Health Sciences cover a myriad of interesting fields. One of them is Occupational Therapy, also called OT. Caley, a 2015 UCT graduate, talks about her 4-year BSc in Occupational Therapy and gives you an idea of what to expect from studies in the Health Sciences.
In 2011 I matriculated at Crawford College, North Coast, in Durban. My high school subjects were English, Maths Core, IsiZulu, Life Orientation, Biology, Physical Science and Business Studies. I ended up achieving distinctions in 4 subjects – English, Biology, Business Studies, and LO.
I loved Biology, as I had a keen interest in the human body and the world around me. I also enjoyed my second language, IsiZulu, even though most pupils chose Afrikaans. Despite the challenge of grappling with this language throughout high school, I loved the culture and it gave me the opportunity to communicate authentically with people outside of my own culture.
Figuring Out What to Study
When I finished school, I had absolutely no idea what I wanted to do with the rest of my life, let alone what to study. I knew that I enjoyed Biology and was good at basic business, but that was about the extent of my career planning. I was under some pressure from my parents to study a degree that would guarantee a job at the end of it and one in which I would be self-sufficient.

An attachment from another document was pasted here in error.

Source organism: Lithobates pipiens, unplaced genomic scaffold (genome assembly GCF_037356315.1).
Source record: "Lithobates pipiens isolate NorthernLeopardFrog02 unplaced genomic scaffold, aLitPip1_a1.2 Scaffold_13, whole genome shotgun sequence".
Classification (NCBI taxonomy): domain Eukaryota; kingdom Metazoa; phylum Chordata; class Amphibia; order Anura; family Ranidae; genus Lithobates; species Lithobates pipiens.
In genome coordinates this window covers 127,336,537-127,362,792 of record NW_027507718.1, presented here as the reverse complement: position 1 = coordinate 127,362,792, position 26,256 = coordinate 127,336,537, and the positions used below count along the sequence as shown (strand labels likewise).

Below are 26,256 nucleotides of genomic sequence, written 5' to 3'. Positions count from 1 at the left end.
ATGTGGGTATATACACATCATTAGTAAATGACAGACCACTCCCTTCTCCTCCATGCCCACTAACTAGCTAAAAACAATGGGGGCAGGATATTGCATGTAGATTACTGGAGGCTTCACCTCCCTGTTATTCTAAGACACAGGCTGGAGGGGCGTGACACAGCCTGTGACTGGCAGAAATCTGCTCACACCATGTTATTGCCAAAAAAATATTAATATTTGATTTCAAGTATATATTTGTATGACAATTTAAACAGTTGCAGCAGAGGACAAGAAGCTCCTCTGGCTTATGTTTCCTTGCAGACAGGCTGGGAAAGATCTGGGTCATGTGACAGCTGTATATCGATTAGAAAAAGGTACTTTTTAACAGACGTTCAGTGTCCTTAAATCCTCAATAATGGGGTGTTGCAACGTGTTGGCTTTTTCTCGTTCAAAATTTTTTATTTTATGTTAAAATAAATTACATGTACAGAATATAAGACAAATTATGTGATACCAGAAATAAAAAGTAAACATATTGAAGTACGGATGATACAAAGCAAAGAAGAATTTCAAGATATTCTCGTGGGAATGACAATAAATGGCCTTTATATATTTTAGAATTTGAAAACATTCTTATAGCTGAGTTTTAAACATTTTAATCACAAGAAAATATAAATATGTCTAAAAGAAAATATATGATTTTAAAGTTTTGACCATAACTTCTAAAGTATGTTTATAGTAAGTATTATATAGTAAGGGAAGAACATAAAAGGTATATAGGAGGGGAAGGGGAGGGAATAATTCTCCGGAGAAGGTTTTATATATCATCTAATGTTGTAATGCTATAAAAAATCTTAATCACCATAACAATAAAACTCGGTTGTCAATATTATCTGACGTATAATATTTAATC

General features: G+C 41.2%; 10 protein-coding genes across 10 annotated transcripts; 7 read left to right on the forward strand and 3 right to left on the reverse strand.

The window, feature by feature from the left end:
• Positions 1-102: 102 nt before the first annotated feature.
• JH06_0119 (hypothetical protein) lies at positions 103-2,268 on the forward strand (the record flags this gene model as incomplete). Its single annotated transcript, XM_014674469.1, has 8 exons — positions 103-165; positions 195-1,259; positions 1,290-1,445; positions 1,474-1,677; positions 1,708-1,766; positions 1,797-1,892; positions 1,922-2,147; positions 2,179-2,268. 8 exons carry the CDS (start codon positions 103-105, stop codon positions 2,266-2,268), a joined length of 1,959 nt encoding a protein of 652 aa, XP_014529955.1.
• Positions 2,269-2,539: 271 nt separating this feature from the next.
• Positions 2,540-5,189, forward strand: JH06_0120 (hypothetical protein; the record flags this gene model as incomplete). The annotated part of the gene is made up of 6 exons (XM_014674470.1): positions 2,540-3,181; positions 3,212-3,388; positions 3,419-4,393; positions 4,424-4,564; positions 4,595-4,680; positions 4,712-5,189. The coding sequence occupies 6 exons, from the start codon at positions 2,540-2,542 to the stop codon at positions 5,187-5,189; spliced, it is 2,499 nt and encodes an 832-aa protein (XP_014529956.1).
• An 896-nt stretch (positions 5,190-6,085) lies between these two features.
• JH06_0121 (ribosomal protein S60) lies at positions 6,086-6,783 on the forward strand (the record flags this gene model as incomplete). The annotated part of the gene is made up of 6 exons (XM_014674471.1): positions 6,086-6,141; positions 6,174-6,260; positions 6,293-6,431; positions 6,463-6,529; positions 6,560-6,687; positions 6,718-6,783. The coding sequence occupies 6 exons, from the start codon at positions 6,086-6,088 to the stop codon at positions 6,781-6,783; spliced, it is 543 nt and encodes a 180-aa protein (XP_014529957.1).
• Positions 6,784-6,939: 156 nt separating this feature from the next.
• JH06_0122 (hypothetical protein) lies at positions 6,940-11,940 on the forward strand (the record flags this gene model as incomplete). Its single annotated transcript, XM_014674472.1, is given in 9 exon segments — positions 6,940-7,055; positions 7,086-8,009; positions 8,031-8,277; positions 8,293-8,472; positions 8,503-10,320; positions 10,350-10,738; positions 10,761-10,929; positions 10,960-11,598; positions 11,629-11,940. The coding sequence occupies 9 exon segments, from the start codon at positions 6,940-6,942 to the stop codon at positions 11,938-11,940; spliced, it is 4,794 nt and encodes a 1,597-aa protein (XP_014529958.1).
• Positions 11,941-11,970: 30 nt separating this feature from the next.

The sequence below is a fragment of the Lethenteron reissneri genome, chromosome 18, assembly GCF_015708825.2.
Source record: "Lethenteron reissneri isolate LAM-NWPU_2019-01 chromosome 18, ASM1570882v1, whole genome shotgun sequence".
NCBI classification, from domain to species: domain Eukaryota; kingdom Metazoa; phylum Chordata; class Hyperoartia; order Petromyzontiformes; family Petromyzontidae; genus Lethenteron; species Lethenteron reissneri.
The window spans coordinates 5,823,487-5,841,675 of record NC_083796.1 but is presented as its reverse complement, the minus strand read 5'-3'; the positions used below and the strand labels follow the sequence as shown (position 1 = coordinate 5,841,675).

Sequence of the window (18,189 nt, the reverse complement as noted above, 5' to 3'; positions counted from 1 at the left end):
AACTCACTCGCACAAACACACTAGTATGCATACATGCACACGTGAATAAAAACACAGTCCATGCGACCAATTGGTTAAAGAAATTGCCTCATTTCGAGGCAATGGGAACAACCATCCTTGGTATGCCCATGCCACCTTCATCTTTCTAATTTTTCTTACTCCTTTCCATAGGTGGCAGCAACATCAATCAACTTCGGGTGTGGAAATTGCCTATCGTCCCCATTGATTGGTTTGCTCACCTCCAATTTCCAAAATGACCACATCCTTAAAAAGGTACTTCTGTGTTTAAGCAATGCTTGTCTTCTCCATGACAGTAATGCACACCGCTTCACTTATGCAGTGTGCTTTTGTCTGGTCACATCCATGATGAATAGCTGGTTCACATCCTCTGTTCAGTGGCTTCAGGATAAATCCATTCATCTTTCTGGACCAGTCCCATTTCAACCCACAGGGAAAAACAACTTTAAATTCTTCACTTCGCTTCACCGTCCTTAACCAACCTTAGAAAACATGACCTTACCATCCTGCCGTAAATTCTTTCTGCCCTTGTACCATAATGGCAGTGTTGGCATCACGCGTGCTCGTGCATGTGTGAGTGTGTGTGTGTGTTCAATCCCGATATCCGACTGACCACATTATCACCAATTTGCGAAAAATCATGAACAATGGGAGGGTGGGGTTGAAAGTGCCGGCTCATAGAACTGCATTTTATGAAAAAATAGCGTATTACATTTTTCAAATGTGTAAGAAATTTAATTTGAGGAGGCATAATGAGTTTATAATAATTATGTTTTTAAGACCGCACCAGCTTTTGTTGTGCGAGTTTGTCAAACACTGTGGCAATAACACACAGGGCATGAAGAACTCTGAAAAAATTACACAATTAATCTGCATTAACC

To help me figure out what I wanted, I did many aptitude tests. Some were more helpful than others. I went through a 5-hour aptitude test that did help guide me towards medical/health professions, for which Occupational Therapy showed up as a positive correlation.
I also job shadowed a few professions in Grade 11, including an Occupational Therapist, Dietician, Psychologist, and Speech Therapist. Personally, I found the OT to be the most interesting and a profession I could see myself doing for the rest of my life, as it was creative, ever-changing, and practical. It’s a profession with many fields (physical, mental, paediatrics, work related and community development).
And so the decision to study Occupational Therapy came about. Now I’ve completed my OT degree and couldn’t really see myself doing anything else.
The three decisive factors that helped me initially decide were:
- Interest in the human body and the ability to help others around me
- Versatility and the space to experiment and find a passion within each or one of the OT fields
- Money to be self-sufficient when employed and not rely on others
What Exactly is Occupational Therapy?
I’ve always found it difficult to give Occupational Therapy a set definition, as it differs with each client and their specific therapeutic needs. From my experience, put simply,
Occupational Therapy is a rehabilitation service focused on disabled individuals gaining meaning, independence and life satisfaction through doing.